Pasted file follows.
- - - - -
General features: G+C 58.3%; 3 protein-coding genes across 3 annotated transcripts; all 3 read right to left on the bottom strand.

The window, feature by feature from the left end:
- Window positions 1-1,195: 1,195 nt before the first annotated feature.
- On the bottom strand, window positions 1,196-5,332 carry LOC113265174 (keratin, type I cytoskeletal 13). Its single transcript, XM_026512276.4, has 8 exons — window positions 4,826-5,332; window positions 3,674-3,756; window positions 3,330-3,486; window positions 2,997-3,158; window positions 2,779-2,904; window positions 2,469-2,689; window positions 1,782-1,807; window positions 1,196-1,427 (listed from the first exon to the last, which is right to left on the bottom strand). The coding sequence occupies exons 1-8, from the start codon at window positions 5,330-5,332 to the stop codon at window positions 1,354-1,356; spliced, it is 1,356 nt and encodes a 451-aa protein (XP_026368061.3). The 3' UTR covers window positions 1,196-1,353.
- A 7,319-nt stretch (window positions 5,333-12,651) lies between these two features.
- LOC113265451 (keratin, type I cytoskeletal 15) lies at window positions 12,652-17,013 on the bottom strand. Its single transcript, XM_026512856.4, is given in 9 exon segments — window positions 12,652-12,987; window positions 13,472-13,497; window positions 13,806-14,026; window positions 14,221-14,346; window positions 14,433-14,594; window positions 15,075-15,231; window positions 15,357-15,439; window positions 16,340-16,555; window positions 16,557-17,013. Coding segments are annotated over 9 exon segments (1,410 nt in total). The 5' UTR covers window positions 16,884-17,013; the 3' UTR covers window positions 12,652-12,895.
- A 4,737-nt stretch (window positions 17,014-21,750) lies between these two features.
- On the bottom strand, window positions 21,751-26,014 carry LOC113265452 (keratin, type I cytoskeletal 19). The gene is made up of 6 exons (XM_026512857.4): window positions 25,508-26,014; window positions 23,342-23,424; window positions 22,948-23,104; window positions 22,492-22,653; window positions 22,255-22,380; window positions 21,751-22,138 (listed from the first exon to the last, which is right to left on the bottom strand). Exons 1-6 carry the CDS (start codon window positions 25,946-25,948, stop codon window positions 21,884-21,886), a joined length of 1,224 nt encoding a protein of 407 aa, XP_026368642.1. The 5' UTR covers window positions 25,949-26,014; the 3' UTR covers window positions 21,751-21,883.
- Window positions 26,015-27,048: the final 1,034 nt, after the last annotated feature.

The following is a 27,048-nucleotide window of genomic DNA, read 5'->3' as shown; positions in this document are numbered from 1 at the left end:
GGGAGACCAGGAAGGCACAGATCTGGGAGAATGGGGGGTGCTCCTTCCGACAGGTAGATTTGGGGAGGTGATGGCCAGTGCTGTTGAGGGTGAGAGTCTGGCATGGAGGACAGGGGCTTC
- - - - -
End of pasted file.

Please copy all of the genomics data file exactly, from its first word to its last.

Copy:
General features: G+C 58.3%; 3 protein-coding genes across 3 annotated transcripts; all 3 read right to left on the bottom strand.

The window, feature by feature from the left end:
- Window positions 1-1,195: 1,195 nt before the first annotated feature.
- On the bottom strand, window positions 1,196-5,332 carry LOC113265174 (keratin, type I cytoskeletal 13). Its single transcript, XM_026512276.4, has 8 exons — window positions 4,826-5,332; window positions 3,674-3,756; window positions 3,330-3,486; window positions 2,997-3,158; window positions 2,779-2,904; window positions 2,469-2,689; window positions 1,782-1,807; window positions 1,196-1,427 (listed from the first exon to the last, which is right to left on the bottom strand). The coding sequence occupies exons 1-8, from the start codon at window positions 5,330-5,332 to the stop codon at window positions 1,354-1,356; spliced, it is 1,356 nt and encodes a 451-aa protein (XP_026368061.3). The 3' UTR covers window positions 1,196-1,353.
- A 7,319-nt stretch (window positions 5,333-12,651) lies between these two features.
- LOC113265451 (keratin, type I cytoskeletal 15) lies at window positions 12,652-17,013 on the bottom strand. Its single transcript, XM_026512856.4, is given in 9 exon segments — window positions 12,652-12,987; window positions 13,472-13,497; window positions 13,806-14,026; window positions 14,221-14,346; window positions 14,433-14,594; window positions 15,075-15,231; window positions 15,357-15,439; window positions 16,340-16,555; window positions 16,557-17,013. Coding segments are annotated over 9 exon segments (1,410 nt in total). The 5' UTR covers window positions 16,884-17,013; the 3' UTR covers window positions 12,652-12,895.
- A 4,737-nt stretch (window positions 17,014-21,750) lies between these two features.
- On the bottom strand, window positions 21,751-26,014 carry LOC113265452 (keratin, type I cytoskeletal 19). The gene is made up of 6 exons (XM_026512857.4): window positions 25,508-26,014; window positions 23,342-23,424; window positions 22,948-23,104; window positions 22,492-22,653; window positions 22,255-22,380; window positions 21,751-22,138 (listed from the first exon to the last, which is right to left on the bottom strand). Exons 1-6 carry the CDS (start codon window positions 25,946-25,948, stop codon window positions 21,884-21,886), a joined length of 1,224 nt encoding a protein of 407 aa, XP_026368642.1. The 5' UTR covers window positions 25,949-26,014; the 3' UTR covers window positions 21,751-21,883.
- Window positions 26,015-27,048: the final 1,034 nt, after the last annotated feature.

The following is a 27,048-nucleotide window of genomic DNA, read 5'->3' as shown; positions in this document are numbered from 1 at the left end:
GGGAGACCAGGAAGGCACAGATCTGGGAGAATGGGGGGTGCTCCTTCCGACAGGTAGATTTGGGGAGGTGATGGCCAGTGCTGTTGAGGGTGAGAGTCTGGCATGGAGGACAGGGGCTTC